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Virtalis Helps Scientists Understand How the Brain Builds Images

Virtalis Helps Scientists Understand How the Brain Builds Images

VIRTALIS has advised and supplied upgraded Virtual Reality (VR) hardware to a University research team conducting experiments into how the brain represents a 3D scene.

Dr. Glennerster and his Virtual Reality Research Group, based at Reading University, sought technical help from Virtalis when their laboratory was first set up at The University of Oxford seven years ago. Now the Virtalis team has advised on and supplied the latest Head Mounted Display (HMD) as the research enters a new phase. Dr. Andrew Glennerster, Director of Research for the Virtual Reality Research Group, explained: “Our previous HMD used cathode ray tube technology and was quite heavy for participants to use.  The NVIS SXIII we have just started using incorporates LCD technology to give a much crisper, brighter picture with fewer distortions in the pixel array.  Our researchers, who have only been using it for a fortnight, report that it is easy to calibrate and a great deal more comfortable to wear.”

The SX111 with retro-refective tracking markers, being used by an experimental participant in Dr. Glennister's virtual reality research lab In the latest series of experiments by the Research Group, which is in the data gathering phase, the scientists are attempting to answer whether people generate a 3D model of the world in their heads or do they instead store a representation that is more like a set of images. “We are attempting to find out what rules the brain applies to the images they see”, said Glennerster. “For this reason, we have made as simple a VR image as possible. We aren’t trying to reflect real life or have objects behave as they would ordinarily do. VR allows you to do this and is a crucial tool in this area of science.”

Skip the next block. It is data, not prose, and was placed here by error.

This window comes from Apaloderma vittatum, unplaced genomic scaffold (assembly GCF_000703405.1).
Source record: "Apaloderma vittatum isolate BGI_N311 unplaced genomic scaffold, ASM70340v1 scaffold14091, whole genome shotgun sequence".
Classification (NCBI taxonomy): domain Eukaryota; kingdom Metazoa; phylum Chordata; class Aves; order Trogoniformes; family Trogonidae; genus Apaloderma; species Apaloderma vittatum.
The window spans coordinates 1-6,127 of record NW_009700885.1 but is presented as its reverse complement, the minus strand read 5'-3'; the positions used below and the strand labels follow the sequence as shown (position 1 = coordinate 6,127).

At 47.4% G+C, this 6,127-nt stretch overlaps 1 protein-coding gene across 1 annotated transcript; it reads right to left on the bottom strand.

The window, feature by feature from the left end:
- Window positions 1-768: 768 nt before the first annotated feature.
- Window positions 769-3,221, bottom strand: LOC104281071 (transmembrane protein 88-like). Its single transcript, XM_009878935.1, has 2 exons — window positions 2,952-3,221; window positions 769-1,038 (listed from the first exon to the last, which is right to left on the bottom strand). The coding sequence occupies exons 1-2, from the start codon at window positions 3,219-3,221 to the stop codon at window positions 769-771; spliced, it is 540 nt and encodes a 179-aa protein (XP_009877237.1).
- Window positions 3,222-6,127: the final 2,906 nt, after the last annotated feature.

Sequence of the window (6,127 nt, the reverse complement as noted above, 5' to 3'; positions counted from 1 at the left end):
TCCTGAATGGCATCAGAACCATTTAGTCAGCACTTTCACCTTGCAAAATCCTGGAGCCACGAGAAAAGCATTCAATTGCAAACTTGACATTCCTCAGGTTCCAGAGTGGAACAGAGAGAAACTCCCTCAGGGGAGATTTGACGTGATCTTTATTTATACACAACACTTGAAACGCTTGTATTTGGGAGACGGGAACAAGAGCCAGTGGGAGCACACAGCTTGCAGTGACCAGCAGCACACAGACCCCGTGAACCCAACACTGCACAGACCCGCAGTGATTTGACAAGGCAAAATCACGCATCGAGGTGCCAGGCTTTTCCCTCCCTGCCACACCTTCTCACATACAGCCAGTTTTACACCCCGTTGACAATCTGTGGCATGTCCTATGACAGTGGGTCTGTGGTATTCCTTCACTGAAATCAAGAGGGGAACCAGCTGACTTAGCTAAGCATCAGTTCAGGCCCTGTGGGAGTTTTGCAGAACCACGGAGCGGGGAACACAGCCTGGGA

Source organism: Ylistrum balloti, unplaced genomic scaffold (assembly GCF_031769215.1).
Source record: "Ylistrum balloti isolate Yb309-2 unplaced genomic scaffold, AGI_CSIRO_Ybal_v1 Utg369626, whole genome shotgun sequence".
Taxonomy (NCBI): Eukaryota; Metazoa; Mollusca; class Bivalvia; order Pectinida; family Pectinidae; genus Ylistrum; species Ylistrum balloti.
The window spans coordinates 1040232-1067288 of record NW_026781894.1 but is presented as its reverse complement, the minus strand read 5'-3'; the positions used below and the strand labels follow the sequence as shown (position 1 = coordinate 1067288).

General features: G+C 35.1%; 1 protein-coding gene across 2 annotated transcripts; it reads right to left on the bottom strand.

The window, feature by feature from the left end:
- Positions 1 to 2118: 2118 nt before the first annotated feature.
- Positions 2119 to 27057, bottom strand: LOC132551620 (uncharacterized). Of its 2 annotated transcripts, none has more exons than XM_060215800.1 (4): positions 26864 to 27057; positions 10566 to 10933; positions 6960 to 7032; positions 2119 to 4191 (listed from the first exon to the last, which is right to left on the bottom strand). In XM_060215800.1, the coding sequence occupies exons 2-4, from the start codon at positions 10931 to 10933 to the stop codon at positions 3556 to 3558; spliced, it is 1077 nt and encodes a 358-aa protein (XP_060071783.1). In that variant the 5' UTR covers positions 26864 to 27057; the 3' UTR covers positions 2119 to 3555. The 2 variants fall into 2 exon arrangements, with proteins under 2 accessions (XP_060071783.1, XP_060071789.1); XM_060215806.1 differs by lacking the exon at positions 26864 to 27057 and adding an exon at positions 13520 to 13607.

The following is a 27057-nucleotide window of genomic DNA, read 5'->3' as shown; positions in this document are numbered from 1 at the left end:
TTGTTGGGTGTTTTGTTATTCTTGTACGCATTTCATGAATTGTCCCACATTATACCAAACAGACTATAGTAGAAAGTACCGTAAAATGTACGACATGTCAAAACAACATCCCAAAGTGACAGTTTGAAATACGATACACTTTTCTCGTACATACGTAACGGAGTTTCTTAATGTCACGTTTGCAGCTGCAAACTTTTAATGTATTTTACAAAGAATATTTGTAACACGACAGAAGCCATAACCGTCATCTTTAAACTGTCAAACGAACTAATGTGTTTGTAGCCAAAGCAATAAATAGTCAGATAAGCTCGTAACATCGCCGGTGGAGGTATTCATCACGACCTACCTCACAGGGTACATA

The VR scene devised by the Research Group is very simple – just three very long lines, with no apparent top or bottom and an unchanging width in the image as the participant moves around the scene. This simplicity makes it possible to distinguish the predictions of the two models. The preliminary results from the latest phase of experiments have just been presented at the European Conference on Visual Perception conference by Dr. Lyndsey Pickup.

The complete freedom to move within the virtual environments the team designs is seen as very important. The Research Group has just begun using a Vicon MX3 system with tracker software to track both head and eye movements. “The Vicon tracking system represents a great improvement in accuracy and latency over our previous head trackers”, explained Glennerster. “In an earlier set of experiments about the size and depth of objects, we were able to prove that most participants fail to notice a fourfold increase in room size when it is expanded in a particular way. This raised challenging questions about the way humans represent 3D space. Information from a continually changing retinal image must contribute to a stable representation of the scene, but we have little idea, as yet, what form that representation takes. There are many potentially exciting applications that could follow from this research. One of the most exciting is the possibility of helping blind people build up their own representation of the world from cameras under their control.”

Virtual Reality Research Group

Department of Psychology, University of Reading and Department of Physiology, Anatomy and Genetics, Oxford

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